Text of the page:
Thursday, April 14, 2011

The Center

As the battle of Iuka swirled about them, the gunners of the 11th Ohio Battery madly inflicted a devastating toll on the Confederate troops.

Before the battle as the lines were being formed, Sanborn rushed up his brigade's artillery battery, the 11th Ohio. Sanborn ordered the battery's commander, Lieutenant Cyrus Sears, to set up his guns on the hill, which he faithfully did. The battery rolled its guns up nearly wheel to wheel and opened fire on the approaching rebels.

Sears's first target was the dismounted skirmishers of the 3rd Texas Cavalry. They opened fire when the rebels were only 100 yards away with double canister shot. Hundreds of Texans fell forcing to gather its skirmishers and reform the regiment, buying the Sanborn the vital time he needed move up the 5th Iowa and the 48th Indiana on the battery's flanks.

Lieutenant (later Colonel) Cyrus Sears
following the war.
The 11th never stopped firing, despite intense incoming musket and cannon fire. When the Iowa and Indiana regiments' infantry were in place, the fire on the battery slackened as the rebels diverted their attention. The battery's guns tore into the Texas and Louisiana infantry.

As both the right and left flanks gave way, Sears's men stood to the last man. A few squads from the 26th Missouri found themselves alone after the rest of the regiment retreated off the hill. They too stood to the last man.


Vengeful Confederate troops charged the battery and failed on their first two tries. Finally on the third try the Texans overwhelmed Sear's left section. The ferocity of the Ohioans' defense shocked the Texans. Muskets and bayonets crossed with gun swabs and ram rods. In one instance, David Montgomery, a lone ammunition carrier, had reached up and pulled the lanyard of his cannon and fired a double load of cannister into the approaching Texans that were within an arm's reach of the gun. A Texan raised his rifle to club Montgomery, but the cannoneer dodged. He picked up a cannister round and smashed the Texan's skull and then beat a hasty retreat into the nearby brush.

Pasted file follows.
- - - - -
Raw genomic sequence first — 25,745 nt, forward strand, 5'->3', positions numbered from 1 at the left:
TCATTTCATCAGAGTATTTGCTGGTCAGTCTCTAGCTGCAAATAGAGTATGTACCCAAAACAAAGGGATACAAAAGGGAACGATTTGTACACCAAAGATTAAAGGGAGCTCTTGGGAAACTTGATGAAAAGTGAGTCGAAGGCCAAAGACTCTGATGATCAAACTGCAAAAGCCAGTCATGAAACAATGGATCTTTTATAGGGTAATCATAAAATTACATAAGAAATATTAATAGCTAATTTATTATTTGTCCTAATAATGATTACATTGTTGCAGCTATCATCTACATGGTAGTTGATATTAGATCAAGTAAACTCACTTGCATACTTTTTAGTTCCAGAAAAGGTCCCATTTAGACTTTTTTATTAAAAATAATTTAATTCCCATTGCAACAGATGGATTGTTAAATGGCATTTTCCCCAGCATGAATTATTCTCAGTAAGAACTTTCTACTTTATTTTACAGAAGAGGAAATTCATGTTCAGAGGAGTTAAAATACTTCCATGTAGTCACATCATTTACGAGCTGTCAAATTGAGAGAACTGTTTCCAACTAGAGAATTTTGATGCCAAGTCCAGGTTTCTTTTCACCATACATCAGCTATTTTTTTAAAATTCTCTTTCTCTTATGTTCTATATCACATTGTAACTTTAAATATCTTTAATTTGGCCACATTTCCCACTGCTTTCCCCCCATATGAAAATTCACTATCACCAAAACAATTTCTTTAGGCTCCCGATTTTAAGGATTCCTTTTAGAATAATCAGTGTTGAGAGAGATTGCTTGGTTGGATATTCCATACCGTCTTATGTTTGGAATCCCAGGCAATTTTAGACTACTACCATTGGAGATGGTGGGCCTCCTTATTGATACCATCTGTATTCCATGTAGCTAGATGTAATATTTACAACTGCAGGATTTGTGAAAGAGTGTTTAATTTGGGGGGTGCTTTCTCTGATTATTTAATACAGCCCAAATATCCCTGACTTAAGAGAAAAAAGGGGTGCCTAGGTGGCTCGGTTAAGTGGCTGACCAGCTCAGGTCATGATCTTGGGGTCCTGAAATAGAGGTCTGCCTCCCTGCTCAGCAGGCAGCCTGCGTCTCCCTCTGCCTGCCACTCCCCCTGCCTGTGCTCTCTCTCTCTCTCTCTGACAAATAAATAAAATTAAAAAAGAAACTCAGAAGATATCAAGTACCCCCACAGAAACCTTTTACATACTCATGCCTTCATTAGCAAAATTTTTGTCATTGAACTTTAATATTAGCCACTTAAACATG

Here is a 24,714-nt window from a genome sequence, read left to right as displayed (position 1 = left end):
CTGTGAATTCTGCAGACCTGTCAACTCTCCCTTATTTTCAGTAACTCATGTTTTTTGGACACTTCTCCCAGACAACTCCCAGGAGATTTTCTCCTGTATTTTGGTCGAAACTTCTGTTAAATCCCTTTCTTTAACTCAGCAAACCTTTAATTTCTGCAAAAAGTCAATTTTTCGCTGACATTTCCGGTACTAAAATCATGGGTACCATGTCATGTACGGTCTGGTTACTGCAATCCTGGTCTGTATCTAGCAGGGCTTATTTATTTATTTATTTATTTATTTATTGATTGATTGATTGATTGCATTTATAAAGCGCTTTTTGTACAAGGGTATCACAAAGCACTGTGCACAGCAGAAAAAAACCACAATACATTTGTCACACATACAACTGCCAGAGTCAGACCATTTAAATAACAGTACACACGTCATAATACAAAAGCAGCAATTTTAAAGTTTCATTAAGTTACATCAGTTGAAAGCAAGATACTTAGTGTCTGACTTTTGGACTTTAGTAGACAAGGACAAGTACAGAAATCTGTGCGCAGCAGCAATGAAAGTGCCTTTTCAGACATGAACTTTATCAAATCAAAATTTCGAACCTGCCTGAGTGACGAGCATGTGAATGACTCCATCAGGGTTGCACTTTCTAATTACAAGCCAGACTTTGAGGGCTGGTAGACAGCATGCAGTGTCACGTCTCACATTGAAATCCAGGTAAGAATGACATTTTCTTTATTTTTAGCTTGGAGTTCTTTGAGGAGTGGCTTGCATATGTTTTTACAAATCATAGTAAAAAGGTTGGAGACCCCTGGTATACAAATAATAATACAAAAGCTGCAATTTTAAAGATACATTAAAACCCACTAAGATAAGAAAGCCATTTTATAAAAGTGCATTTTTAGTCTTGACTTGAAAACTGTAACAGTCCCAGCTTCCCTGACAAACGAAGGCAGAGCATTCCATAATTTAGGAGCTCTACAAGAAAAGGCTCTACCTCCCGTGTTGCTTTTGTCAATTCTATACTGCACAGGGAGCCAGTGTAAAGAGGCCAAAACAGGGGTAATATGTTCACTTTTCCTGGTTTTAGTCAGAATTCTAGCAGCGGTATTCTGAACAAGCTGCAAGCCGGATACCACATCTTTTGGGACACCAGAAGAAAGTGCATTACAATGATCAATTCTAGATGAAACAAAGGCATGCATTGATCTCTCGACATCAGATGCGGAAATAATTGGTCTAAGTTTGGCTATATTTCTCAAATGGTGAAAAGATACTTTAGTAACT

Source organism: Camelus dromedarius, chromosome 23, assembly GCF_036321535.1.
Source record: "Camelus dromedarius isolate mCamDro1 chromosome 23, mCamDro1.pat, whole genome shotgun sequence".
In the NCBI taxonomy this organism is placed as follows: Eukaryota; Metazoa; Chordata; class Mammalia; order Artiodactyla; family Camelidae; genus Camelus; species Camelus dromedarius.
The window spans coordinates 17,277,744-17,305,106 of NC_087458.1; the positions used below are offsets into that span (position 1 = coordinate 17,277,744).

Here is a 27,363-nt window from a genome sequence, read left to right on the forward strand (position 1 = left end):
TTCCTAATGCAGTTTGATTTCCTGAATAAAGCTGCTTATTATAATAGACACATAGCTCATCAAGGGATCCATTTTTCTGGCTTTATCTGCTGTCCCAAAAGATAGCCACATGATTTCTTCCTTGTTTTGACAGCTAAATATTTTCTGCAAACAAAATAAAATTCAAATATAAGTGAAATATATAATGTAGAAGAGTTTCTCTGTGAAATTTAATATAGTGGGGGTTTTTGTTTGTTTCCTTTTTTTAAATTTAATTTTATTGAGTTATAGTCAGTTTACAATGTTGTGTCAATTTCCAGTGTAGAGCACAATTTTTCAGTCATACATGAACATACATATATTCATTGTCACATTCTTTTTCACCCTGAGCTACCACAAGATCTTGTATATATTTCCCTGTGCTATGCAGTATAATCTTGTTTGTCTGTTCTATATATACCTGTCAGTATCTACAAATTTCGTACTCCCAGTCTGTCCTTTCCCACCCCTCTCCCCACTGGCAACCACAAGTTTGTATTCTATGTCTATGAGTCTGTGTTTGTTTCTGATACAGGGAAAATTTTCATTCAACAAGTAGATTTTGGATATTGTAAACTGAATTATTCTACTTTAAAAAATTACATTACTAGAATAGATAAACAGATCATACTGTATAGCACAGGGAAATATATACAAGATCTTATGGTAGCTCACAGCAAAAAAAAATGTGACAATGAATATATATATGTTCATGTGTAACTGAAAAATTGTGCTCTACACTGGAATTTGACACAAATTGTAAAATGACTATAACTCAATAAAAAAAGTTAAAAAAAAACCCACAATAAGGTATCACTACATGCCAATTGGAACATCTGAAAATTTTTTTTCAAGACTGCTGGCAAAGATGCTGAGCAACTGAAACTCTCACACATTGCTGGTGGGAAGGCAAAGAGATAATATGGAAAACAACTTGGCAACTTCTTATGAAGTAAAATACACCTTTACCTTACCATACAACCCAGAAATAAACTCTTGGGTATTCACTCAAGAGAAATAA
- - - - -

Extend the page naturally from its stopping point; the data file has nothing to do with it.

The battery opened fire at 5:15pm and fought non stop until 6:30pm, 20 minutes after sunset. After an hour and a quarter, of the battery's 97 personnel, 18 were killed and 39 wounded. Of the 54 cannoneers, 46 were hit during the engagement, and only three of the battery's 80 horses survived the fight. So impressed witht he Ohioans, the Texans took pity on them and released all of their prisoners.

The fight for the center was finished. Sanborn's brigade was shattered, but the Confederates were badly mauled and their attack faltered. Each of the assaulting regiments had lost about 100 men. The assault was halted and a strange lull took form on the battlefield.    

 

1 comment:

  1. Mike:

    I have a question for you about that 11th Ohio Battery image you used to illustrate this post. Would you please drop me a line (tajjr@earthlink.net)? Can't find an email for you here to contact you directly.

    Thanks.

    Terry

    ReplyDelete